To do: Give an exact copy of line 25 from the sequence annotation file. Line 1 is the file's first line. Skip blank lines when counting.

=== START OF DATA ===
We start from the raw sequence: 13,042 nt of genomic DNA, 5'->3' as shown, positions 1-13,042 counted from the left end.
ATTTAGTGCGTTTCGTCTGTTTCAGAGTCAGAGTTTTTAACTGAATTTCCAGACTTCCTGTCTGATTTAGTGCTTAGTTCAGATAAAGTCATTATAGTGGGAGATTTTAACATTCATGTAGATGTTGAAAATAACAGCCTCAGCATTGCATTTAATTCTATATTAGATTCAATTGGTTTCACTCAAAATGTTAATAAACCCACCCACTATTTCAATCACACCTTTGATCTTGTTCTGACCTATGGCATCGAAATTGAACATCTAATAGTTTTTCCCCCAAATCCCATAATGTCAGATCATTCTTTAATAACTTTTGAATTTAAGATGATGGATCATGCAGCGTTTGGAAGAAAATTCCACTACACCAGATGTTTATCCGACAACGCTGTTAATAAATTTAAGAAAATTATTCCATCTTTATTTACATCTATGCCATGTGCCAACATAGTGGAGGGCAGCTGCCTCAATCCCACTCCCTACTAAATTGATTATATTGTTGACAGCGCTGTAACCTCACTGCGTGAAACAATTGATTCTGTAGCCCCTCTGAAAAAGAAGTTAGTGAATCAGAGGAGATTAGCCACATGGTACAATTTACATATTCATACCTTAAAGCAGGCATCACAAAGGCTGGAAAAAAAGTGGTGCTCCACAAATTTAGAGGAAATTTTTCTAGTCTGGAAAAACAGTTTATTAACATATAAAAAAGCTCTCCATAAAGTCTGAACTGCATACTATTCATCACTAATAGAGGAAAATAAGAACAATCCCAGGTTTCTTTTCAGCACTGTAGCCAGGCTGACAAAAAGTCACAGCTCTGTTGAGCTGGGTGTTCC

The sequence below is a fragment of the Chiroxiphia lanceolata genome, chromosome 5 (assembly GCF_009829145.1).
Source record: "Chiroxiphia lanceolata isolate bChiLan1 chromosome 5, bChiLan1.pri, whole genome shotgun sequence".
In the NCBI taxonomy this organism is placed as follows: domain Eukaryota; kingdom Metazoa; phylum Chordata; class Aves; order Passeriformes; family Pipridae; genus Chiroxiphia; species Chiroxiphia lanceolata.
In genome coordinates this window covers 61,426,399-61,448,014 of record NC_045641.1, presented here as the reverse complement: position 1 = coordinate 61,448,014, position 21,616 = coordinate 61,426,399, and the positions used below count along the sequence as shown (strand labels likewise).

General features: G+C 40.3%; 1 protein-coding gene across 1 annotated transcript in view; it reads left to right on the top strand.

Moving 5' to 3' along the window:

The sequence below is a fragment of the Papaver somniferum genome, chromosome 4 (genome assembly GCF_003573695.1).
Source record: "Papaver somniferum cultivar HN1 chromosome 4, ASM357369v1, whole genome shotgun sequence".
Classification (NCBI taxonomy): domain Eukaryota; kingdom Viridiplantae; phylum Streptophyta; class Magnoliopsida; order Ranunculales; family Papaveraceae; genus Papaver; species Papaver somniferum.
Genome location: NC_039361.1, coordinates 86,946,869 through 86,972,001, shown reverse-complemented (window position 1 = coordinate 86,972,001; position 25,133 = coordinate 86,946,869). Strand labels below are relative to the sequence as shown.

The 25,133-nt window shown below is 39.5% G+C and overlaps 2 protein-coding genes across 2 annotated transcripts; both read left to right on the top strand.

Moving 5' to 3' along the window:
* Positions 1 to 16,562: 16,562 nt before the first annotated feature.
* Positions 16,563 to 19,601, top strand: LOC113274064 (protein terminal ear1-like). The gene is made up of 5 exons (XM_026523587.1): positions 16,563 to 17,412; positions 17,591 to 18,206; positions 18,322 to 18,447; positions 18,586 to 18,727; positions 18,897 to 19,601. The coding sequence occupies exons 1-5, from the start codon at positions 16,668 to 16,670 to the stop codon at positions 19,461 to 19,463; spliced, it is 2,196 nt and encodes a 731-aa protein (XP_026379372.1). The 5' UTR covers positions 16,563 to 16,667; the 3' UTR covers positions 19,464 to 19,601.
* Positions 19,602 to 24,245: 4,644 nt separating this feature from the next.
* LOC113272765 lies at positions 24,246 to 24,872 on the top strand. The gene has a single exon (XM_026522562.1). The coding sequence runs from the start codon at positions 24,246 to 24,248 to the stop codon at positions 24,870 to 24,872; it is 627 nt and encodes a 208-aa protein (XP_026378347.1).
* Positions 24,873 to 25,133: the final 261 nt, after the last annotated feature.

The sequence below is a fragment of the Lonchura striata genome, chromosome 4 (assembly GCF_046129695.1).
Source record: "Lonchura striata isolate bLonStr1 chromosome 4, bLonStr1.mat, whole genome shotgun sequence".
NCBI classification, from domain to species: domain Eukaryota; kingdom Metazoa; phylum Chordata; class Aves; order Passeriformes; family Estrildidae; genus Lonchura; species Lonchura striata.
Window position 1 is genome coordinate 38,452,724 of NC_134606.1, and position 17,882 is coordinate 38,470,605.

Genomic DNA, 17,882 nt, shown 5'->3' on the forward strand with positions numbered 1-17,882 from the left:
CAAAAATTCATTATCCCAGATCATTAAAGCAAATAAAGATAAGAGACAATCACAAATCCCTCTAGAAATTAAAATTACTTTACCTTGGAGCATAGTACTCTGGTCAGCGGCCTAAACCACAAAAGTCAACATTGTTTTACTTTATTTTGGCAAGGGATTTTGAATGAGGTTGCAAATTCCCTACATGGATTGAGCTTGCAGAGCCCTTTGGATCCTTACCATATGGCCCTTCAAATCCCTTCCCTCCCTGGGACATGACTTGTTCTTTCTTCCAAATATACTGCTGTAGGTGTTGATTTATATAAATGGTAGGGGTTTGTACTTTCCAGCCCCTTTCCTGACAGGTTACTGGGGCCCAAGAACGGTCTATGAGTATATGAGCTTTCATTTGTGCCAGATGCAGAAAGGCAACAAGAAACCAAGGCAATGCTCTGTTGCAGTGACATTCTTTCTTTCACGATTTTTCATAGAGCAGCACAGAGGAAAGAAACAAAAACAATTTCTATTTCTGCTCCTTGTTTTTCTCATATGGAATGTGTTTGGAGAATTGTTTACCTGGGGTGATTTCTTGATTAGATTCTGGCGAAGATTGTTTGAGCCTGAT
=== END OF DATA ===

CAAAAATTCATTATCCCAGATCATTAAAGCAAATAAAGATAAGAGACAATCACAAATCCCTCTAGAAATTAAAATTACTTTACCTTGGAGCATAGTACTCTGGTCAGCGGCCTAAACCACAAAAGTCAACATTGTTTTACTTTATTTTGGCAAGGGATTTTGAATGAGGTTGCAAATTCCCTACATGGATTGAGCTTGCAGAGCCCTTTGGATCCTTACCATATGGCCCTTCAAATCCCTTCCCTCCCTGGGACATGACTTGTTCTTTCTTCCAAATATACTGCTGTAGGTGTTGATTTATATAAATGGTAGGGGTTTGTACTTTCCAGCCCCTTTCCTGACAGGTTACTGGGGCCCAAGAACGGTCTATGAGTATATGAGCTTTCATTTGTGCCAGATGCAGAAAGGCAACAAGAAACCAAGGCAATGCTCTGTTGCAGTGACATTCTTTCTTTCACGATTTTTCATAGAGCAGCACAGAGGAAAGAAACAAAAACAATTTCTATTTCTGCTCCTTGTTTTTCTCATATGGAATGTGTTTGGAGAATTGTTTACCTGGGGTGATTTCTTGATTAGATTCTGGCGAAGATTGTTTGAGCCTGAT